Focussing mainly on the second half of the 19th-century and on the first half of the 20th-century, the panel will discuss the internationalization of science, the nationalization of culture, as well as the tensions and dialectical interactions between both these movements during that period.
Eijkman's report on scientific Internationalism - L'internationalisme scientifique, 1911 - could well be considered the swan song of a globalization process that had been molding the world since the mid 19th-century. Three years later the Great War would put a strong brake on that process with a most significant and highly symbolical first act of war: Britain's cutting off the transatlantic cables that linked Germany to the western world.
The disruptions brought about by wars to the flow of communication, information and knowledge during the first half of the 20th-century were the obvious and visible results of the tensions between two contradictory movements that had been developing side by side since the mid 19th-century: on one hand, the scientific and technological Internationalism that provided the conditions for the "integration of the world through large flows of goods, capital, and people" (James, The creation and destruction of value, 2009); on the other hand, the Cultural Nationalism that was increasingly pervading the national public opinion of most European countries to the point of academic institutionalization (e.g. the epic foundation of some of the modern national philologies by the mid 19th-century).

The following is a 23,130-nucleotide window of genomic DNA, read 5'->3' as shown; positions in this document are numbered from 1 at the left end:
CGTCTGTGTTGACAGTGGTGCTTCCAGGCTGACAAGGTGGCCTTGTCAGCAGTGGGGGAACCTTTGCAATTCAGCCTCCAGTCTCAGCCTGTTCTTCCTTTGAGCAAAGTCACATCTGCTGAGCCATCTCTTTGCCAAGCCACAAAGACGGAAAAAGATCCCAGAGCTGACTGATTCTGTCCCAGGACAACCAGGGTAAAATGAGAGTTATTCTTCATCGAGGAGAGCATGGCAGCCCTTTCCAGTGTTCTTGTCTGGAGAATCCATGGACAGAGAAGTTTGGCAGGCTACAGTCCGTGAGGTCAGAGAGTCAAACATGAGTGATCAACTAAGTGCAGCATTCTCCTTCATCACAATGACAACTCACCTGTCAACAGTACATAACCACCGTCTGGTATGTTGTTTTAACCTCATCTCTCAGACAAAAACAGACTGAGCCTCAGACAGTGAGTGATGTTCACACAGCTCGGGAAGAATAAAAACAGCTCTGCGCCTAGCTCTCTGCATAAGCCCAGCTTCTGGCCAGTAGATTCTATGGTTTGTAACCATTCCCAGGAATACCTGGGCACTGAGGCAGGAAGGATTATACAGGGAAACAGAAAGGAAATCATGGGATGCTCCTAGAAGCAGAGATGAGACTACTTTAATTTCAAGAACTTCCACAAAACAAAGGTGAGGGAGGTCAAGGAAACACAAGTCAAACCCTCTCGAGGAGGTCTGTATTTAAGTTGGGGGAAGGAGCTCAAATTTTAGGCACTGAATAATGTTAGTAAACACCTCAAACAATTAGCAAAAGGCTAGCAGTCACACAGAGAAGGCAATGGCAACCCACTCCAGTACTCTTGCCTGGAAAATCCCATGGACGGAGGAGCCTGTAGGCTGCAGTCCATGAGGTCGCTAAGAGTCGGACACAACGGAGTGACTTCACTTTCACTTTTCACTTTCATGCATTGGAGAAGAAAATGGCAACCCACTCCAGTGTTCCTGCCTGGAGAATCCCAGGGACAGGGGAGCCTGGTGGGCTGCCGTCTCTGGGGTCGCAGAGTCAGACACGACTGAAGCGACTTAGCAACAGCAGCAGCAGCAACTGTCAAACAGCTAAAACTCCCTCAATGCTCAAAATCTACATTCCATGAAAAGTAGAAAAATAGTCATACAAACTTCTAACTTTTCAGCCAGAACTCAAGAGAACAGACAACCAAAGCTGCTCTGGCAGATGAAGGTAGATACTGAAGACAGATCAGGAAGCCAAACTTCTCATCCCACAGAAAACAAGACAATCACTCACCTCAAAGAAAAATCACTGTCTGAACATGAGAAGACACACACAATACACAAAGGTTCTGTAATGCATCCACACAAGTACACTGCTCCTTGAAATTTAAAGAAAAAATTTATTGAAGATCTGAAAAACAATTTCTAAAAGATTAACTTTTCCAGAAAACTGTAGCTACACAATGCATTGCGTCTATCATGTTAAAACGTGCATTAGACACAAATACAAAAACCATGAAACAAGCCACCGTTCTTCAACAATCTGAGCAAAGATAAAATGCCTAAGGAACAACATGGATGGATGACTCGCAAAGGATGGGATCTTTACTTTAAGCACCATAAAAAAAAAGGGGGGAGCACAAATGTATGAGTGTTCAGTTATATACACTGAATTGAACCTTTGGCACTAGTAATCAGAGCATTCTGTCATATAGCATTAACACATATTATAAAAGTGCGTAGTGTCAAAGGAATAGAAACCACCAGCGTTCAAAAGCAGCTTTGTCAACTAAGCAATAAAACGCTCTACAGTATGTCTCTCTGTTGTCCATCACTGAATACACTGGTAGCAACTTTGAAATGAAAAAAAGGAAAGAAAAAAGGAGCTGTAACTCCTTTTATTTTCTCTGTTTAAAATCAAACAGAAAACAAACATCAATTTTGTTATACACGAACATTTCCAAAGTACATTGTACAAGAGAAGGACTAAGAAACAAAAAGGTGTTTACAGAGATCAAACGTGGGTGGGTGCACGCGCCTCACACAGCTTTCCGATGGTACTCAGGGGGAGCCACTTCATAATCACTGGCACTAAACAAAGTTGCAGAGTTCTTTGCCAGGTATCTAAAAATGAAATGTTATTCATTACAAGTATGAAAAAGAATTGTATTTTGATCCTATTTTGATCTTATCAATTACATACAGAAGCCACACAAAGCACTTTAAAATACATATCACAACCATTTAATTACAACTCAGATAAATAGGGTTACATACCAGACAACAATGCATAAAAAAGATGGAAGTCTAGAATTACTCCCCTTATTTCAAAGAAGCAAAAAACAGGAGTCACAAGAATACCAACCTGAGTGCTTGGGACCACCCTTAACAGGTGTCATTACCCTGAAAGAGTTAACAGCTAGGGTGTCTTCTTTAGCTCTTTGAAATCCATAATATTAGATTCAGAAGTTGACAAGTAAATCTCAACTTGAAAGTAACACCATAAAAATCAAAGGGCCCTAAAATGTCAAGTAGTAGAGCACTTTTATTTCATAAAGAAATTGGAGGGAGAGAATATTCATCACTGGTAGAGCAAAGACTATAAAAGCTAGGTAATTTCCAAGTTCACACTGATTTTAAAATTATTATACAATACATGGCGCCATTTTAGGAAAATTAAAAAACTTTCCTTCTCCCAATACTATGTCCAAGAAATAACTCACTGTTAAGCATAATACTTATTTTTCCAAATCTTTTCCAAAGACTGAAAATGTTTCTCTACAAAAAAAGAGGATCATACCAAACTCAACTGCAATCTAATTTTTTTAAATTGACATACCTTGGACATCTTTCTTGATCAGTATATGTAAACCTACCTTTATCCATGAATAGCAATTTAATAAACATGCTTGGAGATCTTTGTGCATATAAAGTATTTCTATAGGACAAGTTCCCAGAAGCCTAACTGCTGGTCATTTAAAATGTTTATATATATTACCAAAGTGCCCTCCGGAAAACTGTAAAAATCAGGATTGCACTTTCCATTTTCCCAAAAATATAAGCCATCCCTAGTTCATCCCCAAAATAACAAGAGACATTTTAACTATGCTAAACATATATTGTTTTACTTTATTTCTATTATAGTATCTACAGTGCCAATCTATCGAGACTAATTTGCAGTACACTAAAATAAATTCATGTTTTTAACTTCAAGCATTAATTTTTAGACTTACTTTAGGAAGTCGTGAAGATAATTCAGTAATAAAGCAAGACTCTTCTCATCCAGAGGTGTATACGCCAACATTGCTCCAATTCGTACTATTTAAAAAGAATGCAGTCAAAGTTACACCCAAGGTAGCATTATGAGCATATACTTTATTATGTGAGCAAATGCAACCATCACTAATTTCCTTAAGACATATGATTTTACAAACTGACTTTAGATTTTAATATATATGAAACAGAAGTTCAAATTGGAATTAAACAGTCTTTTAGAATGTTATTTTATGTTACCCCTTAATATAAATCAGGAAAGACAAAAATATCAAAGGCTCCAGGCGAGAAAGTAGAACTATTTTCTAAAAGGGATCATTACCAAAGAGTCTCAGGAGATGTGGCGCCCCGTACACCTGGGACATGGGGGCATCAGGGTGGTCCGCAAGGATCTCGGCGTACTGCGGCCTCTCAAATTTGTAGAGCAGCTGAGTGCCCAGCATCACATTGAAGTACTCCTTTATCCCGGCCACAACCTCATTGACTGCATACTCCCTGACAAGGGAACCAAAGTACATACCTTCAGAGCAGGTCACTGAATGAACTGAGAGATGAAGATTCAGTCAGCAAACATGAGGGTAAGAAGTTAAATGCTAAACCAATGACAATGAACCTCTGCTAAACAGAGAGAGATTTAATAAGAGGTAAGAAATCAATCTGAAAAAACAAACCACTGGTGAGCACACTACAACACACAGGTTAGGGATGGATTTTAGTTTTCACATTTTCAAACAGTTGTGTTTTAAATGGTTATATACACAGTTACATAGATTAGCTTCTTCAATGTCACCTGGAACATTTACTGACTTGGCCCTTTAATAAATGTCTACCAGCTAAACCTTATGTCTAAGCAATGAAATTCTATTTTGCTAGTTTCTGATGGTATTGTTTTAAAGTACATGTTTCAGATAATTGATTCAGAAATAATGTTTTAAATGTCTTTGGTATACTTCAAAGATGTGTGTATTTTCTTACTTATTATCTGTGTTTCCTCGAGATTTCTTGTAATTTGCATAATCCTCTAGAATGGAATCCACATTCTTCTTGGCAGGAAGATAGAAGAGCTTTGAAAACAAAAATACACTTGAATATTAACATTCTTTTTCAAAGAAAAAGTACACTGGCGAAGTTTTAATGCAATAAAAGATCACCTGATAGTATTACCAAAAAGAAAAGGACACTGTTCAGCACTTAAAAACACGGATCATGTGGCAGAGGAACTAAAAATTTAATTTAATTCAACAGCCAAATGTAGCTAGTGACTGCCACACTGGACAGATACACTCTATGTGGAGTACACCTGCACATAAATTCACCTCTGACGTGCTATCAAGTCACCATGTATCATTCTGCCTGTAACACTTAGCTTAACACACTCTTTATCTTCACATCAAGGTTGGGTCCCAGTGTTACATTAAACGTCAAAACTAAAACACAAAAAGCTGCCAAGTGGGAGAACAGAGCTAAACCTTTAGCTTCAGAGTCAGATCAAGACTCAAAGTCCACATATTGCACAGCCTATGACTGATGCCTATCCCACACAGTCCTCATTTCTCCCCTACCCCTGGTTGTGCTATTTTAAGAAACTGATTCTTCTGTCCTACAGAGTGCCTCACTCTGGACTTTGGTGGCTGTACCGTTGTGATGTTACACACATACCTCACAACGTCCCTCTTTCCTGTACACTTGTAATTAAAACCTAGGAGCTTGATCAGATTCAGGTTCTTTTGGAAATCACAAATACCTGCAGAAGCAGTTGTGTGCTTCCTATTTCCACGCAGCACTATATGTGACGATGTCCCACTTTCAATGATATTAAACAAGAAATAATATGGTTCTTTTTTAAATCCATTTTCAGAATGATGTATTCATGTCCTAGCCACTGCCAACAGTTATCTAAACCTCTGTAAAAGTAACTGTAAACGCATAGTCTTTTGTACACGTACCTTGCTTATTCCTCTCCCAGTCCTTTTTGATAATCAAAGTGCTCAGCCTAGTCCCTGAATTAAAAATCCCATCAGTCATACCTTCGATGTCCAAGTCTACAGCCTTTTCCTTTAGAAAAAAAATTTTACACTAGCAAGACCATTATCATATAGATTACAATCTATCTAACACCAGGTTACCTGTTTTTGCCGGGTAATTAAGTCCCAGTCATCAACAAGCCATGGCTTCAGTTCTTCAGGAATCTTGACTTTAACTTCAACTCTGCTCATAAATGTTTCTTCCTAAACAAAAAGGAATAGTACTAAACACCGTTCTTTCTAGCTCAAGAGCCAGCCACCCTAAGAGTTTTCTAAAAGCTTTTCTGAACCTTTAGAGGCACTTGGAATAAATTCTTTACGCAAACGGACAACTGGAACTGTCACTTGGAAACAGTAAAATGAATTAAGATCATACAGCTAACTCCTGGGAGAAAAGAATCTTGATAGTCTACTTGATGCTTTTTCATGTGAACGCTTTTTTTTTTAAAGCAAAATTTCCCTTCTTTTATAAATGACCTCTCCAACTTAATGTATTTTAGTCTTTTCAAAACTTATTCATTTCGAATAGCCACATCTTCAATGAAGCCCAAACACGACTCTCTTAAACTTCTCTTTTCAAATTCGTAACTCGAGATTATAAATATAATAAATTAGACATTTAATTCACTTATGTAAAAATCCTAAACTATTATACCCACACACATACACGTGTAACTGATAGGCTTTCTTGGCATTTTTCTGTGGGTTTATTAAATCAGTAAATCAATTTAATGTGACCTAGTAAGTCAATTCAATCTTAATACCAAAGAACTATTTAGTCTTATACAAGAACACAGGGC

Focussing mainly on the second half of the 19th-century and on the first half of the 20th-century, the panel seeks papers dealing with:
- the internationalization of science (building of international knowledge transfer networks);
- the nationalization of culture (development and institutionalization of cultural national movements);
- the tensions and dialectical interactions between these networks and the evolution of each of them.